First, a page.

Draper • A career wildland firefighter from Draper died Monday while battling the massive Mendocino Complex Fire in California.
Draper Battalion Chief Matthew Burchett, 42, suffered injuries after a tree fell on him, The Press Democrat in Santa Rosa, Calif., reported. He later died at Ukiah Valley Medical Center. The newspaper reported three firefighters from Kings County, Calif., were injured.
Burchett was near Lake Pillsbury combating the Ranch Fire — one of multiple blazes making up the larger complex. His survivors include a wife and 6-year-old son.
“The one thing I would want people to know about him is he was just a good, good soul,” Unified Fire Authority Assistant Chief Mike Watson said Tuesday. “He was a good human being. He had many skills. He was at the top of his craft. But all of those things pale in comparison to the type of person he was.”
“The entire community of Draper is mourning his loss,” said Mayor Troy Walker.
House Speaker Greg Hughes, whose district includes Draper, said the mayor is close to the family. Walker helped get Burchett’s wife to her husband’s body and is helping to bring it back to Utah.
“Draper is still a small community," Hughes said. “Everybody feels it. ... We’re just trying to help a state that’s having the worst wildfires in their state’s history. Having something like this happen, it’s just been really sobering and it’s been sad.”
Flags at Draper City Hall were quickly lowered to half-staff; the city fire department added a black band across its shield online. California Gov. Jerry Brown ordered flags lowered in that state to honor Burchett.
Sean Kavanaugh, an incident commander for the complex, said at a brief news conference that a Utah firefighter was working “an active portion” of the Ranch Fire.
Burchett posted photos of him and other firefighters battling flames on Instagram early Monday.
Cliff Burningham, president of International Association Fire Fighters Local 1696, the union representing firefighters in Salt Lake County, said Burchett had been a mentor to him.
“He was an outstanding professional,” Burningham said. "I’ve never, ever heard him say [something] negative about another person.”
Draper Fire Battalion Chief Bart Vawdrey said Burchett “jumped at the chance to assist in California.” Burchett was one of about 40 Utah firefighters, from seven agencies, deployed in a state facing the most intense wildfires in the nation.
“He was a good man,” Vawdrey said. “He had a very dry wit, and he was very professional. … I would describe him as a master of his craft.”
Burchett had years of experience with wildfires. He graduated from Judge Memorial High School in 1994, then began working as a seasonal firefighter with UFA’s wildland division in 1995.
He eventually became a full-time firefighter with UFA and reached the rank of captain. While he responded to the same house fires and medical emergencies every city firefighter does, he also continued battling wildfires. He traveled to blazes in California in 2009 and 2016.
Watson called Burchett an “expert” at wildland firefighting. He was aggressive but not one who took undue risks.
“The most common comment I’ve gotten from people who called is, ‘He’s the guy who always kept me safe,’” Watson said.
Burchett is believed to be the first Utah firefighter to die battling a wildfire since 2006. That year, U.S. Forest Service firefighter Spencer Koyle, 33, died in what was then called the Devil’s Den Fire east of Oak City.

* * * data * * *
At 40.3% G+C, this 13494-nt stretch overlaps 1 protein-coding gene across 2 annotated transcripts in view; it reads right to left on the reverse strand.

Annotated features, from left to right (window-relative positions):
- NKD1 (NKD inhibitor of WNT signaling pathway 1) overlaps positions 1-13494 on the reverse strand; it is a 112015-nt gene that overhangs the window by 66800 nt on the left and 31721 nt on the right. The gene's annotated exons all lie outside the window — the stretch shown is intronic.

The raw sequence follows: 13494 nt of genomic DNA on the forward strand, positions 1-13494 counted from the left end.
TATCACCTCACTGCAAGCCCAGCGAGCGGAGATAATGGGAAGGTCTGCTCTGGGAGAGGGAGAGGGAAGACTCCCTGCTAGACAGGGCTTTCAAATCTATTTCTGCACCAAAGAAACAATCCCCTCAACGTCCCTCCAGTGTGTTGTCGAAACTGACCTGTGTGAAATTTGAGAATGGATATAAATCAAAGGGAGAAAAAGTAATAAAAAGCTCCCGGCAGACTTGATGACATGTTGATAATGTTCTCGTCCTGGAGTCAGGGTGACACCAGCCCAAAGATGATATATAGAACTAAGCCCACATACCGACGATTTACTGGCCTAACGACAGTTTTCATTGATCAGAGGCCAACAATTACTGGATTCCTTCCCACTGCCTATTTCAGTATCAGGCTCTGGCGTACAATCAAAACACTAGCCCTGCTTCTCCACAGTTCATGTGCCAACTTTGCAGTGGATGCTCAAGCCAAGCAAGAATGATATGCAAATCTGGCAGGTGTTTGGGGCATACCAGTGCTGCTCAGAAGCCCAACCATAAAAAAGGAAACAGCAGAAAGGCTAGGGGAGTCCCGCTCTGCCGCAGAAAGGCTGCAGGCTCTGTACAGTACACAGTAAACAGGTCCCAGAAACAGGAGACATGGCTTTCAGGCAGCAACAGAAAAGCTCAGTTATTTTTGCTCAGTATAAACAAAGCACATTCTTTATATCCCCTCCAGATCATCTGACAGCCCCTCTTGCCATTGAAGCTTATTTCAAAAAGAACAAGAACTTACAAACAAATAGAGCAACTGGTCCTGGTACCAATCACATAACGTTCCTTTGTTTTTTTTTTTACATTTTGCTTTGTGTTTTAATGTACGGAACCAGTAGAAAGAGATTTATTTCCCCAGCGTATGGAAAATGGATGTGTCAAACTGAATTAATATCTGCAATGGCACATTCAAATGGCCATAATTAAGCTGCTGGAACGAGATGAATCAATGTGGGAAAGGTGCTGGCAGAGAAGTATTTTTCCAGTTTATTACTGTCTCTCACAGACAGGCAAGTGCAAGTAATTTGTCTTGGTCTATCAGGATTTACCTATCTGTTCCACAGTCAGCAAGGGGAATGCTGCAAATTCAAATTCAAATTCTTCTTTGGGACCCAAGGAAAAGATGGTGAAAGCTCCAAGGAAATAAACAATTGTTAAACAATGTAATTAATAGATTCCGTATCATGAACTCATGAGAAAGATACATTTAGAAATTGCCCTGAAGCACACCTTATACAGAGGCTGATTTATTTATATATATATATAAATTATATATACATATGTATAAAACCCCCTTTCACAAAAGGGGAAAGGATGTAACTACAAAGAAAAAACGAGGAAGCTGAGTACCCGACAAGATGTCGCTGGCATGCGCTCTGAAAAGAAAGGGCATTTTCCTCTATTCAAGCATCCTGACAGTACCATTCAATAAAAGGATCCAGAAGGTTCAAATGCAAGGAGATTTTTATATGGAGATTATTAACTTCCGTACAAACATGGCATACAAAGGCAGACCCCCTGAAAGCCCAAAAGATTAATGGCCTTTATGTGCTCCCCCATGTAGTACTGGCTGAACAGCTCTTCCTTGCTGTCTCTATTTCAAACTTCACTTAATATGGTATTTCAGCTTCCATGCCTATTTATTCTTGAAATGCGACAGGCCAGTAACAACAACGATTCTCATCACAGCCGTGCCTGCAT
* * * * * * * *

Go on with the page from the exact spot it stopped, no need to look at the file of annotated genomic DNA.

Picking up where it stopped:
In 2009, three members of a private firefighting company from Missoula, Mont., died in an airplane crash near Stockton, Utah. Last year, contractor Bryan Burr died on the burn scar of the Brian Head Fire when he was hit by mulch falling from a helicopter.
Walker, Draper’s mayor, called Burchett “a true hero. He was fighting California wildfires and protecting life and property. … This is a very difficult time for the Draper City Fire Department, our Draper City staff, and all firefighters still fighting the wildfires in California.”
The Mendocino Complex Fire — comprising the River Fire and the Ranch Fire — is the largest recorded blaze in California history. It has burned about 550 square miles and destroyed nearly 150 homes in Mendocino, Lake and Colusa counties.
Burchett is the sixth firefighter killed battling wildfires in the Golden State this summer.
The Utahn was one of five Draper firefighters recently deployed to California. The surviving firefighters from Draper will be returning to Utah shortly, the mayor said.
“They’ve been pulled off the line. They’re not fighting any fires right now,” Walker said. “And they’ve been with him the entire time. He’s had someone with him the entire time. They’ve stood by their brother and been with him the entire way.”
Californians reached out to Draper on Facebook to express their condolences and gratitude for Burchett and the other Utah firefighters.
“As a Mendocino County resident with children, grandchildren, other friends and relatives affected by the Mendocino Complex Fire in multiple counties I can’t thank you enough for sending your firefighters here to help us,” posted Alice Langton-Sloan.
“As a resident of Lake County, California, I wanted to reach out and extend my deepest condolences to the community of Draper, the Draper Fire Department and the family and loved ones of Chief Burchett,” posted Patrick McMahon. “Please know that he was a hero and his sacrifice will forever be remembered.”
Lightning ignited the Ranch Fire on July 24, according to a federal wildfire website. Information about funeral plans is pending.
A donation site for Burchett’s has been set up by the Utah Firefighter’s Emerald Society at www.utahfes.org.
Reporter Nate Carlisle contributed to this article.